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Wilson Signs Bill Eliminating Mandatory Premarital Blood Test

July 23, 1994|Jerry Gillam | Times staff writer

Marriage license applicants no longer will be required to take expensive blood tests to check for syphilis and rubella under legislation signed into law by Gov. Pete Wilson that goes into effect Jan. 1.

Wilson said the tests, which can cost up to $140, have not been effective in identifying cases of syphilis and rubella, which the governor said are no longer considered serious health risks.

Assemblywoman Jackie Speier (D-Burlingame), author of the legislation (AB 3128), said syphilis has been effectively treated by penicillin for the past 50 years and that rubella immunization programs now reach about 95% of the married population.

"People seeking public marriages in California are forced to spend over $20 million annually on blood tests for diseases that are no longer public health problems," Speier said. "Premarital blood testing, once a justifiable tradition, has become an unnecessary drain on personal finances."


Bills Signed

* 911 Calls: AB 2741 by Assemblyman Sal Cannella (D-Ceres) makes a crime of repeatedly calling 911 operators without reporting an emergency.

* Domestic Violence: SB 1827 by Senate leader Bill Lockyer (D-Hayward) allows prosecutors to refile misdemeanor domestic violence cases that have been dismissed because the victim failed to appear in court.

* Sex Offenders: AB 3458 by Assemblyman Trice Harvey (R-Bakersfield) prohibits registered sex offenders from working as volunteers in public schools.

* Prisoner Sick Call: AB 113 by Assemblyman Dean Andal (R-Stockton) requires inmates to reimburse the state $5 for non-emergency medical care visits to the prison infirmary if they can afford it.

* Contractor Penalties: SB 634 by Sen. William A. Craven (R-Oceanside) imposes fines of $500 to $25,000 and/or one-year jail terms for building contractors found guilty of defrauding property owners for work done after a natural disaster such as the Northridge earthquake.

* Organ Donors: AB 3111 by Assemblyman Fred Aguiar (R-Chino) extends from four to 12 hours the time in which hospitals can seek permission of family members to allow patient donation of organs.

* Mobile Homes: SB 750 by Sen. David Roberti (D-Van Nuys) and Assemblyman Richard Katz (D-Sylmar) requires mobile home installations to meet earthquake and wind safety requirements.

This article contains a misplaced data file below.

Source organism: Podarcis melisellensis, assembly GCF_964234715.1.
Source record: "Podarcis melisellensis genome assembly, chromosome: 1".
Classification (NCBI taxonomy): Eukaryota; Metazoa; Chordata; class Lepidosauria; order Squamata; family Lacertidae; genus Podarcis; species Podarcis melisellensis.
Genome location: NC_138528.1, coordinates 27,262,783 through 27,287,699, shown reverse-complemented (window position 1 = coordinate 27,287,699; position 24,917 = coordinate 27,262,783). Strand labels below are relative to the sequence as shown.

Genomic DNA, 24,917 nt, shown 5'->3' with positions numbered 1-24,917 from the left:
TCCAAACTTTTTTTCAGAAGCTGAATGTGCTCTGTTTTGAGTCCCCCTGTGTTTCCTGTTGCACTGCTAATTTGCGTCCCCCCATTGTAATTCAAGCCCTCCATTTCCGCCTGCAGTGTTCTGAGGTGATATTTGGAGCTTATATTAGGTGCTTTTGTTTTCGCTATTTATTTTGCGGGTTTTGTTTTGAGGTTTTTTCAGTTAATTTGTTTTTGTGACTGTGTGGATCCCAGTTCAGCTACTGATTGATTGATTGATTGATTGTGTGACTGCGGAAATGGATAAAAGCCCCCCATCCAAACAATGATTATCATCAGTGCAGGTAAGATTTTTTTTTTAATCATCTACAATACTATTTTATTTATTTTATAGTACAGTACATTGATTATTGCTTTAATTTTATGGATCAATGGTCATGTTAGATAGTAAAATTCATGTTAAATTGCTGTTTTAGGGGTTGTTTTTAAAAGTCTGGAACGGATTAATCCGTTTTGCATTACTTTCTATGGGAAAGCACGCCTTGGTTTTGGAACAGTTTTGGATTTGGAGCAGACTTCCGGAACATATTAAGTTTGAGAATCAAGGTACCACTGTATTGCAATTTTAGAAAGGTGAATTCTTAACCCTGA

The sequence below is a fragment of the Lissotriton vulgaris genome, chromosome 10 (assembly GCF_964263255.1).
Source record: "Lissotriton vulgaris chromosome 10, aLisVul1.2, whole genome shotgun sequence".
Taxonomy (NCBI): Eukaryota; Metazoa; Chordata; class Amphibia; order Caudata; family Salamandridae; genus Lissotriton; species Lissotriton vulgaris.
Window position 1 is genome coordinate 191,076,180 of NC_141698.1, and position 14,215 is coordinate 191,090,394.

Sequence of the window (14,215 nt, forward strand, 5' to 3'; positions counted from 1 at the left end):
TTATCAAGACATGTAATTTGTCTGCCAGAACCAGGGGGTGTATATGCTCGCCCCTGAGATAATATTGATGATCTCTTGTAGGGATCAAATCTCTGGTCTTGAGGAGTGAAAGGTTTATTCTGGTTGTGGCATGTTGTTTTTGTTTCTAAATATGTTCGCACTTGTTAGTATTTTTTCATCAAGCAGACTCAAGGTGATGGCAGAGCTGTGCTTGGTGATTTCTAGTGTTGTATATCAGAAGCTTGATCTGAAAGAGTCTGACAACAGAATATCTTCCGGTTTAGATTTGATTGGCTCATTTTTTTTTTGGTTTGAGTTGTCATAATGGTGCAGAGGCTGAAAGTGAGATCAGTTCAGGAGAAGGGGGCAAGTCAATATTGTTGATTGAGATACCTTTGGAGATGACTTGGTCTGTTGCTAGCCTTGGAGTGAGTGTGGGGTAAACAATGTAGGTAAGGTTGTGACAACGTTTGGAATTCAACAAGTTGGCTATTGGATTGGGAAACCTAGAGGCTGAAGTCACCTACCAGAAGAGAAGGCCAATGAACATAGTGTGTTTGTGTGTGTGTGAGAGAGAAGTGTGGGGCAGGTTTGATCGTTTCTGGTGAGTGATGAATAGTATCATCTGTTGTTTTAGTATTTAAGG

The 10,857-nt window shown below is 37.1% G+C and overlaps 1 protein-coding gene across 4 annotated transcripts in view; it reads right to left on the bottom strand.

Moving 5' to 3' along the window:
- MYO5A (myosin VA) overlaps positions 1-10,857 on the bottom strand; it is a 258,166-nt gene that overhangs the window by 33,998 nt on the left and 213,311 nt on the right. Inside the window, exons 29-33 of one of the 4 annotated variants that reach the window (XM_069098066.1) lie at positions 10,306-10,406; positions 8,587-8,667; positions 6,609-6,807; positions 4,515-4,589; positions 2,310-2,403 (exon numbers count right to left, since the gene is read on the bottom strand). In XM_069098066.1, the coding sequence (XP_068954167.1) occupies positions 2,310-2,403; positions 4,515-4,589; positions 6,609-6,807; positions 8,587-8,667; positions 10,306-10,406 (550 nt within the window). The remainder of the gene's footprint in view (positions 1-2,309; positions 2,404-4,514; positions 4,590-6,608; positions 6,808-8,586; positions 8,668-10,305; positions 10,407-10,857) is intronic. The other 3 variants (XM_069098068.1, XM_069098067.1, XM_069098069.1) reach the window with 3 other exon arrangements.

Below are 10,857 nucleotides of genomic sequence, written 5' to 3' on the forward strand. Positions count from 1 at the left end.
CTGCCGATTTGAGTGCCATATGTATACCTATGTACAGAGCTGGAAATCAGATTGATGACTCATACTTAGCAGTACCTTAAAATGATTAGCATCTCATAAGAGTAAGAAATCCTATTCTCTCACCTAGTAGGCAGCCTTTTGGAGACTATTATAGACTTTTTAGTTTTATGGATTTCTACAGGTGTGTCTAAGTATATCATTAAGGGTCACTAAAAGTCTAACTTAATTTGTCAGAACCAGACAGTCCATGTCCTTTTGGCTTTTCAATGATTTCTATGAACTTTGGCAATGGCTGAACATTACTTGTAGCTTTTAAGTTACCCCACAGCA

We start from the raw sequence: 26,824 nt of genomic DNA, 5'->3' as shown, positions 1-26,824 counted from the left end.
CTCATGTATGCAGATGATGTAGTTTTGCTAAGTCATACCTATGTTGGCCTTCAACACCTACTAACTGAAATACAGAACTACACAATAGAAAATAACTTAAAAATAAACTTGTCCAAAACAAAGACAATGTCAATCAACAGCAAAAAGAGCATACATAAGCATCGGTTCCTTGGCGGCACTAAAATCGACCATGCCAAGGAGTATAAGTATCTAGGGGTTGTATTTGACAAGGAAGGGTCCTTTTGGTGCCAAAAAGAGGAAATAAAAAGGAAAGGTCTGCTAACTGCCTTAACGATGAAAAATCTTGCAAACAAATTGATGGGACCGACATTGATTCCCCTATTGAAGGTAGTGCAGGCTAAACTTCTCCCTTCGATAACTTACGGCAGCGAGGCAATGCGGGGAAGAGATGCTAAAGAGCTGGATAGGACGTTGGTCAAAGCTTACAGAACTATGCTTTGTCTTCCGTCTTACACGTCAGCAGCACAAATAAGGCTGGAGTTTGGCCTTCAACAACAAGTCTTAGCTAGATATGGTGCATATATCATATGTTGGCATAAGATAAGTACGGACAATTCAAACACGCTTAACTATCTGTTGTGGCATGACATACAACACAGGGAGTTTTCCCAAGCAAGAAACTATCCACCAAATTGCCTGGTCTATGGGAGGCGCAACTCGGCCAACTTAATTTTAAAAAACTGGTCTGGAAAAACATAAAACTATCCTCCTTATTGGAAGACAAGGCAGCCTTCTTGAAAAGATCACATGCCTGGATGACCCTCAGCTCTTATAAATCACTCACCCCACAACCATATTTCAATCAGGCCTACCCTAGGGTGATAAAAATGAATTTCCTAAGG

* California Grown: SB 1412 by Sen. Henry J. Mello (D-Watsonville) makes it a crime to say "California grown" on supermarket poultry labels if the birds were not grown in the state.

* Veterans Affairs: AB 2597 by Assemblyman Stan Statham (R-Oak Run) elevates the state Department of Veterans Affairs to Cabinet-level status, and requires the governor to appoint a U.S. military veteran as the director.

Bills Vetoed

* Slot Machines: AB 3256 by Assemblywoman Julie Bornstein (D-Palm Desert) would have made it lawful to transport and possess slot machines for display at trade shows, conferences and conventions provided that they were rendered temporarily inoperative.

* Judges Retirement: AB 2385 by Assemblyman John Vasconcellos (D-Santa Clara) would have increased member contributions to the judges retirement system from 8% to 11%.

* Little Hoover Commission: SB 1604 by Sen. Gary K. Hart (D-Santa Barbara) would have made the governor's five appointments to the Commission on California State Government Organization and Economy, better known as the Little Hoover Commission, subject to state Senate confirmation.


Bills Introduced

* Career Criminals: AB 166X by Assembly Speaker Willie Brown (D-San Francisco) would create the Illegal Weapons and Violence Suppression Program within the state Department of Justice to help identify and apprehend armed career criminals and gang members who are involved in violent offenses. The program would be partially financed by federal funds.

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